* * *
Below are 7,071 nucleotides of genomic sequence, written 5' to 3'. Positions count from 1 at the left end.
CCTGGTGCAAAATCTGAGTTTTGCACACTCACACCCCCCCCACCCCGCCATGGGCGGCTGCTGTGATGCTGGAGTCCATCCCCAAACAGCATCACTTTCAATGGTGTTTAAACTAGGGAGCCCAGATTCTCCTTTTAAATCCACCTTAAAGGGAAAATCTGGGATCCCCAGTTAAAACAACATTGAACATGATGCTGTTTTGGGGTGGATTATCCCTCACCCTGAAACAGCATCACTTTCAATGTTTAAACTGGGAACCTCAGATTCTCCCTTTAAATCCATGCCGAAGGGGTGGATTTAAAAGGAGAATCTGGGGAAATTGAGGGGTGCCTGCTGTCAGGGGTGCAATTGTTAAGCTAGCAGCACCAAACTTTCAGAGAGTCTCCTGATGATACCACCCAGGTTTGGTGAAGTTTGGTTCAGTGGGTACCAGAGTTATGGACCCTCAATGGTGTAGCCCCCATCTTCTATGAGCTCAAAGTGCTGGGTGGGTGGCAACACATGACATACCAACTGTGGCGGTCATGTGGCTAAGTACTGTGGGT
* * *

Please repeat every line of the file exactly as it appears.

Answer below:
Below are 7,071 nucleotides of genomic sequence, written 5' to 3'. Positions count from 1 at the left end.
CCTGGTGCAAAATCTGAGTTTTGCACACTCACACCCCCCCCACCCCGCCATGGGCGGCTGCTGTGATGCTGGAGTCCATCCCCAAACAGCATCACTTTCAATGGTGTTTAAACTAGGGAGCCCAGATTCTCCTTTTAAATCCACCTTAAAGGGAAAATCTGGGATCCCCAGTTAAAACAACATTGAACATGATGCTGTTTTGGGGTGGATTATCCCTCACCCTGAAACAGCATCACTTTCAATGTTTAAACTGGGAACCTCAGATTCTCCCTTTAAATCCATGCCGAAGGGGTGGATTTAAAAGGAGAATCTGGGGAAATTGAGGGGTGCCTGCTGTCAGGGGTGCAATTGTTAAGCTAGCAGCACCAAACTTTCAGAGAGTCTCCTGATGATACCACCCAGGTTTGGTGAAGTTTGGTTCAGTGGGTACCAGAGTTATGGACCCTCAATGGTGTAGCCCCCATCTTCTATGAGCTCAAAGTGCTGGGTGGGTGGCAACACATGACATACCAACTGTGGCGGTCATGTGGCTAAGTACTGTGGGT